- Yuan (¥): Comparable to the dollar or euro, it's the primary unit.
- Jiao (角): One yuan is divided into 10 jiao. It's akin to the relationship between a dollar and a dime in the U.S.
- Fen (分): One jiao is further divisible into 10 fen, making 100 fen equal to one yuan. In practical everyday transactions, fen have become somewhat obsolete due to their minimal value, much like the penny in various Western economies.
Why does China "need" two currencies?
This is a common misconception. China doesn't have "two currencies", but there are onshore and offshore markets for the renminbi.
- CNY: This is the "onshore" yuan, traded within mainland China and tightly controlled by the Chinese central bank, the People’s Bank of China (PBOC). The PBOC sets a daily reference rate for the CNY, allowing it to fluctuate within a 2% range.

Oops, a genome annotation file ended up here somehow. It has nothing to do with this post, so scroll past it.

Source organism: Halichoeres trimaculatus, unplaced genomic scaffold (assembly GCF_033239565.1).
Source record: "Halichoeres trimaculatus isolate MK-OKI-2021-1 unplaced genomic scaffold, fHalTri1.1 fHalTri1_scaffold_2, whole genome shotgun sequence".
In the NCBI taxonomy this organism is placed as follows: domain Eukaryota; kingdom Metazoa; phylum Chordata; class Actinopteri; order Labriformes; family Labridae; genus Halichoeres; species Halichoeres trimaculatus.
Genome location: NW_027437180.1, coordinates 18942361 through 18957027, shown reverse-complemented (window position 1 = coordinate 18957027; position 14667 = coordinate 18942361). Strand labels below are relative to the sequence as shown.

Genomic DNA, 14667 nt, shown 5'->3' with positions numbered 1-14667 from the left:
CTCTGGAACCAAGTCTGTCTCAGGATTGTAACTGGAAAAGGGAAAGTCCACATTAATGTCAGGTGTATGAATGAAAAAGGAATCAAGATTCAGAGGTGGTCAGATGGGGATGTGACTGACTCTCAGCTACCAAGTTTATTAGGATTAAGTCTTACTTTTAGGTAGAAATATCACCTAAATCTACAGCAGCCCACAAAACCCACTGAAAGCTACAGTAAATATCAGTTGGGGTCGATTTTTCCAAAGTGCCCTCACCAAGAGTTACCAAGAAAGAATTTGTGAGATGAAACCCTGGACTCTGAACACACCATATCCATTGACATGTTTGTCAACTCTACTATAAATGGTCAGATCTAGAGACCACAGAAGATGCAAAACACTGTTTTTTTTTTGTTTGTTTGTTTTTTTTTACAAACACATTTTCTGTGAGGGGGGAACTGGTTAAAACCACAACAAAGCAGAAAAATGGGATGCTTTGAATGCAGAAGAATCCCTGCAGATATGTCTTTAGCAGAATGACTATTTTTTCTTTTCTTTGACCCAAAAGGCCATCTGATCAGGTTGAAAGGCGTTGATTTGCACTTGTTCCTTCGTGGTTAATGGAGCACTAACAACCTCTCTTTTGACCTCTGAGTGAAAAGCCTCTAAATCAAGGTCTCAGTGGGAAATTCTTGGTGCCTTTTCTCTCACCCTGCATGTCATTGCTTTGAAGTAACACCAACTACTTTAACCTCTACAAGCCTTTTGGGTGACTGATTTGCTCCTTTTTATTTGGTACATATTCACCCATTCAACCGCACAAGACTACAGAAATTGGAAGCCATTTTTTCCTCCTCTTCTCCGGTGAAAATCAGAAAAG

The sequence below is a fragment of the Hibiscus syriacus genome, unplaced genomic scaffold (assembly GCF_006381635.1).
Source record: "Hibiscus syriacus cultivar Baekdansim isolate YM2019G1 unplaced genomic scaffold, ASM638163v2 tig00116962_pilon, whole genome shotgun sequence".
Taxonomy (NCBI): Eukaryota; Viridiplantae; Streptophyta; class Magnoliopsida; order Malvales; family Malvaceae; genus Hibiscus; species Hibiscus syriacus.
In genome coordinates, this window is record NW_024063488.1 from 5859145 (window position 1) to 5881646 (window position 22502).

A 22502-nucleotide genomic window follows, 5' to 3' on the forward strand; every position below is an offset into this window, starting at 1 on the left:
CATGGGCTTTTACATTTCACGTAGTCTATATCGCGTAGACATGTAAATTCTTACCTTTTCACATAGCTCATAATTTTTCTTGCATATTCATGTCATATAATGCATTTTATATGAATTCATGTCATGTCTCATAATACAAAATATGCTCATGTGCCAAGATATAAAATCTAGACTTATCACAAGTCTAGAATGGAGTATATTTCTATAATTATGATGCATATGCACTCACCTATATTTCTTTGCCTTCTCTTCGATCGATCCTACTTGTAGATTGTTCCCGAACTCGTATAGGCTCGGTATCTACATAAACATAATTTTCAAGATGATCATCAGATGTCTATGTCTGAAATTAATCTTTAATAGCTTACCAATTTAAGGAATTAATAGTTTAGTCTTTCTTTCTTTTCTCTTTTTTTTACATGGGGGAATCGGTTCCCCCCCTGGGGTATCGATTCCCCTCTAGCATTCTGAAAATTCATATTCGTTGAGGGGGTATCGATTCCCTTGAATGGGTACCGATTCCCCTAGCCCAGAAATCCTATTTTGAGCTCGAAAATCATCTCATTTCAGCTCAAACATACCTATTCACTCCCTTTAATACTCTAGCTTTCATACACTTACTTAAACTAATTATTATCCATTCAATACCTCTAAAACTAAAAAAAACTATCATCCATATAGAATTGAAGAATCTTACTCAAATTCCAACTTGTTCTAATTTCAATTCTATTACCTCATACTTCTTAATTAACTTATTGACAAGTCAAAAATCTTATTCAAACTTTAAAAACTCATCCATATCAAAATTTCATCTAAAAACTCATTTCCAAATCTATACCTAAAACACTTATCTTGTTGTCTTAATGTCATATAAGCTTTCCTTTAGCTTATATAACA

- CNH: This is the "offshore" yuan, traded outside mainland China, primarily in Hong Kong. The CNH isn't subject to the same regulations and restrictions as the CNY, allowing it to be more influenced by market forces.
This distinction exists due to China's unique approach to its currency, aiming to maintain control over its value and restrict capital flows. The two markets allow China to keep its domestic financial system insulated while promoting the international use of the renminbi.
CNY vs. CNH: Why the distinction matters for businesses and investors
The distinction between onshore and offshore yuan markets was developed to gradually internationalise the yuan without completely opening up China's capital account. By creating an offshore market, China can allow the yuan to be used for global trade and investment, while still maintaining control over its onshore market.